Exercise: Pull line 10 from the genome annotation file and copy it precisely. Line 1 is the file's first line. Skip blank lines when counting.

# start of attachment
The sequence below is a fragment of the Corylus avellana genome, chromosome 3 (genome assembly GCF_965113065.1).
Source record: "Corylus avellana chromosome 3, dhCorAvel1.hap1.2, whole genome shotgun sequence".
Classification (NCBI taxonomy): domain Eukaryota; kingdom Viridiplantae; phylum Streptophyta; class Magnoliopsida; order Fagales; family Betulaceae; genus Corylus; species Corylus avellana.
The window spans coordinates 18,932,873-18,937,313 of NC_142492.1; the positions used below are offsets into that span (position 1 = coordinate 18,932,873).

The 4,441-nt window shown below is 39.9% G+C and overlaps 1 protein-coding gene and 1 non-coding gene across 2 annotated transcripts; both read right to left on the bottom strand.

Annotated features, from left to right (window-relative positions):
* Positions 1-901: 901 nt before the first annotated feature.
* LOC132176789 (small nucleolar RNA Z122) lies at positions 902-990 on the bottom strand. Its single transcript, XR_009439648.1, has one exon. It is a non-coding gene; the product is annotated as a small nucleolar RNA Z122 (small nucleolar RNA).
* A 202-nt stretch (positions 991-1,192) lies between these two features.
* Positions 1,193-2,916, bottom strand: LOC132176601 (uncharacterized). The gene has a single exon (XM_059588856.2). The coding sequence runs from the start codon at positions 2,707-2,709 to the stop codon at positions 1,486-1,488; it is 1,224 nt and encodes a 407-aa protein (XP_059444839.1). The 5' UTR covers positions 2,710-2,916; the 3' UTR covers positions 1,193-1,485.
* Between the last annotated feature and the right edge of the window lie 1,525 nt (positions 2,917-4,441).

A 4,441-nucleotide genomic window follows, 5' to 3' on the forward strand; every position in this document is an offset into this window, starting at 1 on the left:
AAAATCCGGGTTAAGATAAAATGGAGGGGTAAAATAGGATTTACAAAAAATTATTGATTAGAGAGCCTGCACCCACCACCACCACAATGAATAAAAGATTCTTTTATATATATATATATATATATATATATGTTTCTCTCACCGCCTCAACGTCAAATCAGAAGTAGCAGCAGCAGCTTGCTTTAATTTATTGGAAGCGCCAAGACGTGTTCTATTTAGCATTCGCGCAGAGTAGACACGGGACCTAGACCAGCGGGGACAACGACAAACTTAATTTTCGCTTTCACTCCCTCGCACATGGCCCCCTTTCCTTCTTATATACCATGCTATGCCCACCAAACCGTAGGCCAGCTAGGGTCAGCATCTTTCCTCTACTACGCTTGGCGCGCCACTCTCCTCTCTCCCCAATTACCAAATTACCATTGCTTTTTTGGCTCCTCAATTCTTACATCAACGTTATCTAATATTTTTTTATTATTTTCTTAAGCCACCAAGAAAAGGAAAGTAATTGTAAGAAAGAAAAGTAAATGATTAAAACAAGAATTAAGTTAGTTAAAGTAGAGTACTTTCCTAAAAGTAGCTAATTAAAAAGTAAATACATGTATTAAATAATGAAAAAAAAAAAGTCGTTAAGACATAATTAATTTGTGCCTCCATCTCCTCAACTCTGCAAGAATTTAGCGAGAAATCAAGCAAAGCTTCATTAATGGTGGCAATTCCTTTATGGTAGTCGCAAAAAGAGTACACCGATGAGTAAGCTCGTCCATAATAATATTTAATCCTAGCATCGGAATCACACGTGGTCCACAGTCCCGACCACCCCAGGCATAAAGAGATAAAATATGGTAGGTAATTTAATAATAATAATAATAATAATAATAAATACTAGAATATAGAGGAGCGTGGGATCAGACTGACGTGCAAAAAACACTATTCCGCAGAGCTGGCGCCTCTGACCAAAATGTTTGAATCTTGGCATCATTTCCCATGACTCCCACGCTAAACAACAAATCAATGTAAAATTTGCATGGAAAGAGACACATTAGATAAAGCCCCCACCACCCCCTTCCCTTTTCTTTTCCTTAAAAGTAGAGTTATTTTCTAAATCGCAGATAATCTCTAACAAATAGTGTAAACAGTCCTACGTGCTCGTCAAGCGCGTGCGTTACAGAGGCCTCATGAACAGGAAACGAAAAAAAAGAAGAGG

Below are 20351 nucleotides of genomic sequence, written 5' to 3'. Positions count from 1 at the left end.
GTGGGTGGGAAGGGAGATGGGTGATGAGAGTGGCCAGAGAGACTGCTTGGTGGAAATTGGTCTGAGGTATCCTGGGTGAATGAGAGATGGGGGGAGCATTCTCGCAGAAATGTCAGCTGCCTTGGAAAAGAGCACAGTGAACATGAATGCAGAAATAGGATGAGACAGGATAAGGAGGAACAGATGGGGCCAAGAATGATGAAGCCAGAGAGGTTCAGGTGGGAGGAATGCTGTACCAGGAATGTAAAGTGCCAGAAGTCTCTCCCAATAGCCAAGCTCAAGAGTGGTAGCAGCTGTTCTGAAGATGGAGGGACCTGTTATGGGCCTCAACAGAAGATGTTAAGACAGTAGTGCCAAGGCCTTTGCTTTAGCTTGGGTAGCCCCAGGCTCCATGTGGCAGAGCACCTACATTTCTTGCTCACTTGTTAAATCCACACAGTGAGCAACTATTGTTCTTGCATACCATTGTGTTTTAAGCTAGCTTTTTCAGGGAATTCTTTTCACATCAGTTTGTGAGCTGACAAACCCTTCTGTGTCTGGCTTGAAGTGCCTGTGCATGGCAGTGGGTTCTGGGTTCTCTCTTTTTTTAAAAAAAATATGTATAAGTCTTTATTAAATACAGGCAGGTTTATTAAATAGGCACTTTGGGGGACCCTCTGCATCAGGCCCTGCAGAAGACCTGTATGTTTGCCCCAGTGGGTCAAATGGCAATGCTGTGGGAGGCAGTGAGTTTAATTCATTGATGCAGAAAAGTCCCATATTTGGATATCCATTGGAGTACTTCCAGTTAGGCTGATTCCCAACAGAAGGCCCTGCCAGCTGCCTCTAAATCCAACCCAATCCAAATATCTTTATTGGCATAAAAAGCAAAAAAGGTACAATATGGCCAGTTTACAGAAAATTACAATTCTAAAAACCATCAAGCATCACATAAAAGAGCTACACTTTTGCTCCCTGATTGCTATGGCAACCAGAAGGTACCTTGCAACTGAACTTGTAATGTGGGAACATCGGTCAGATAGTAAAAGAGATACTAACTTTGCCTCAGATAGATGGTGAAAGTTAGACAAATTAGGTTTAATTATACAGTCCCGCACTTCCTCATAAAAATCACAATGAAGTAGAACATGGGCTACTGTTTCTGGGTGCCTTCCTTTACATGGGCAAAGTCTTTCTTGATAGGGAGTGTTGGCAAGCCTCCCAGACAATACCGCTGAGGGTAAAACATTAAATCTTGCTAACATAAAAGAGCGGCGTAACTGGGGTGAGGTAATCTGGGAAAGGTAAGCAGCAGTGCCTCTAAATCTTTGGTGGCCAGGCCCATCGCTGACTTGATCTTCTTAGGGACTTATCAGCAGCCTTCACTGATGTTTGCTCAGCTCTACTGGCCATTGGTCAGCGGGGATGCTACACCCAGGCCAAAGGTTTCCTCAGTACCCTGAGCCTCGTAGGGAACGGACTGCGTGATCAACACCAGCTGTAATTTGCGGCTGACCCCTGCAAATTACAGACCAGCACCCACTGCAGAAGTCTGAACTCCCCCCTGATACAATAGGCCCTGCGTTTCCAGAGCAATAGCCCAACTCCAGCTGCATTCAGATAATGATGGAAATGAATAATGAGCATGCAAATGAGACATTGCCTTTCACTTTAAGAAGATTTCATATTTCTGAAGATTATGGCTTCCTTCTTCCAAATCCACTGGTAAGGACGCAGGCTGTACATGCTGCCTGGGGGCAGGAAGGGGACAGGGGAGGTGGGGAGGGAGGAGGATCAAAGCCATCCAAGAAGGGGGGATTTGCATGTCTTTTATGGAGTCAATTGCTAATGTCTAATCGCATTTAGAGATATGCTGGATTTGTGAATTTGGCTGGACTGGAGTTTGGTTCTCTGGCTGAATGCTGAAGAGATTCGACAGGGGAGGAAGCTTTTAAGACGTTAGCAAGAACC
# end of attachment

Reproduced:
* Positions 1,193-2,916, bottom strand: LOC132176601 (uncharacterized). The gene has a single exon (XM_059588856.2). The coding sequence runs from the start codon at positions 2,707-2,709 to the stop codon at positions 1,486-1,488; it is 1,224 nt and encodes a 407-aa protein (XP_059444839.1). The 5' UTR covers positions 2,710-2,916; the 3' UTR covers positions 1,193-1,485.